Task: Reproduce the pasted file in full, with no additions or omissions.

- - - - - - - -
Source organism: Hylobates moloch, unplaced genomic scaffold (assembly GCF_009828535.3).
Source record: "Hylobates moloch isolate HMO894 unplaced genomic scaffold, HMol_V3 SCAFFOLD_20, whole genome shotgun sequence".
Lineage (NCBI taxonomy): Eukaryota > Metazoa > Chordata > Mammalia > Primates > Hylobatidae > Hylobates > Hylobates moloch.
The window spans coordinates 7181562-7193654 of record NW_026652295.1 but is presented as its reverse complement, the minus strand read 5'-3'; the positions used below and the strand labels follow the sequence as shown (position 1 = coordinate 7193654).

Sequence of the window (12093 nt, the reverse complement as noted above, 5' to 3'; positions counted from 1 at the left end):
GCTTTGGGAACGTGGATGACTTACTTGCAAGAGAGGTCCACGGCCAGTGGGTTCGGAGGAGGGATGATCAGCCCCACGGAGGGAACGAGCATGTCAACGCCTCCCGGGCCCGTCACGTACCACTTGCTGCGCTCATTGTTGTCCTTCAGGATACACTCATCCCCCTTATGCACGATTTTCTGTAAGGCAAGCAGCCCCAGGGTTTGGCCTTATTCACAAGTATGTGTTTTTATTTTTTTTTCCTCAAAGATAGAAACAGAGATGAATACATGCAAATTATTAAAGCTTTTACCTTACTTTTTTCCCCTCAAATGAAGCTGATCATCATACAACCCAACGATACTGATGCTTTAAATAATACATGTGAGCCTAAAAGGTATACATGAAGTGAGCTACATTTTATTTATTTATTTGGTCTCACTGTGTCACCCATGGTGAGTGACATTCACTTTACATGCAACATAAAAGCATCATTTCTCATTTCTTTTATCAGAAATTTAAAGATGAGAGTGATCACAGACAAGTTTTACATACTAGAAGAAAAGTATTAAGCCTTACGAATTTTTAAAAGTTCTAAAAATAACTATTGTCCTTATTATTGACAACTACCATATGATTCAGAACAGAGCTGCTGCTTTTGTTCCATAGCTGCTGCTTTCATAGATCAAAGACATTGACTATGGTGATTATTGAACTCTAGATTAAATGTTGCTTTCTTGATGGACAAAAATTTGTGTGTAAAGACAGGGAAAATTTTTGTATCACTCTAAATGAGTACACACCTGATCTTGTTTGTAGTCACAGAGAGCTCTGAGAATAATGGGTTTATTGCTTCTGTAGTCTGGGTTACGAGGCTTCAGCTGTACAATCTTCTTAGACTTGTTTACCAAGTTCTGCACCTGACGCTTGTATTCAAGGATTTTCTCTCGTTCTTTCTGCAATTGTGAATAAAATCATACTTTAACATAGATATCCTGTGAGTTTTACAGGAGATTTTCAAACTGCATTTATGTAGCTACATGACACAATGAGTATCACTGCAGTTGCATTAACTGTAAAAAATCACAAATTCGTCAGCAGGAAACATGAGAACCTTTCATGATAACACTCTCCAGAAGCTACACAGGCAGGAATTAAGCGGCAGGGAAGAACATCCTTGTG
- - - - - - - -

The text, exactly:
Source organism: Hylobates moloch, unplaced genomic scaffold (assembly GCF_009828535.3).
Source record: "Hylobates moloch isolate HMO894 unplaced genomic scaffold, HMol_V3 SCAFFOLD_20, whole genome shotgun sequence".
Lineage (NCBI taxonomy): Eukaryota > Metazoa > Chordata > Mammalia > Primates > Hylobatidae > Hylobates > Hylobates moloch.
The window spans coordinates 7181562-7193654 of record NW_026652295.1 but is presented as its reverse complement, the minus strand read 5'-3'; the positions used below and the strand labels follow the sequence as shown (position 1 = coordinate 7193654).

Sequence of the window (12093 nt, the reverse complement as noted above, 5' to 3'; positions counted from 1 at the left end):
GCTTTGGGAACGTGGATGACTTACTTGCAAGAGAGGTCCACGGCCAGTGGGTTCGGAGGAGGGATGATCAGCCCCACGGAGGGAACGAGCATGTCAACGCCTCCCGGGCCCGTCACGTACCACTTGCTGCGCTCATTGTTGTCCTTCAGGATACACTCATCCCCCTTATGCACGATTTTCTGTAAGGCAAGCAGCCCCAGGGTTTGGCCTTATTCACAAGTATGTGTTTTTATTTTTTTTTCCTCAAAGATAGAAACAGAGATGAATACATGCAAATTATTAAAGCTTTTACCTTACTTTTTTCCCCTCAAATGAAGCTGATCATCATACAACCCAACGATACTGATGCTTTAAATAATACATGTGAGCCTAAAAGGTATACATGAAGTGAGCTACATTTTATTTATTTATTTGGTCTCACTGTGTCACCCATGGTGAGTGACATTCACTTTACATGCAACATAAAAGCATCATTTCTCATTTCTTTTATCAGAAATTTAAAGATGAGAGTGATCACAGACAAGTTTTACATACTAGAAGAAAAGTATTAAGCCTTACGAATTTTTAAAAGTTCTAAAAATAACTATTGTCCTTATTATTGACAACTACCATATGATTCAGAACAGAGCTGCTGCTTTTGTTCCATAGCTGCTGCTTTCATAGATCAAAGACATTGACTATGGTGATTATTGAACTCTAGATTAAATGTTGCTTTCTTGATGGACAAAAATTTGTGTGTAAAGACAGGGAAAATTTTTGTATCACTCTAAATGAGTACACACCTGATCTTGTTTGTAGTCACAGAGAGCTCTGAGAATAATGGGTTTATTGCTTCTGTAGTCTGGGTTACGAGGCTTCAGCTGTACAATCTTCTTAGACTTGTTTACCAAGTTCTGCACCTGACGCTTGTATTCAAGGATTTTCTCTCGTTCTTTCTGCAATTGTGAATAAAATCATACTTTAACATAGATATCCTGTGAGTTTTACAGGAGATTTTCAAACTGCATTTATGTAGCTACATGACACAATGAGTATCACTGCAGTTGCATTAACTGTAAAAAATCACAAATTCGTCAGCAGGAAACATGAGAACCTTTCATGATAACACTCTCCAGAAGCTACACAGGCAGGAATTAAGCGGCAGGGAAGAACATCCTTGTG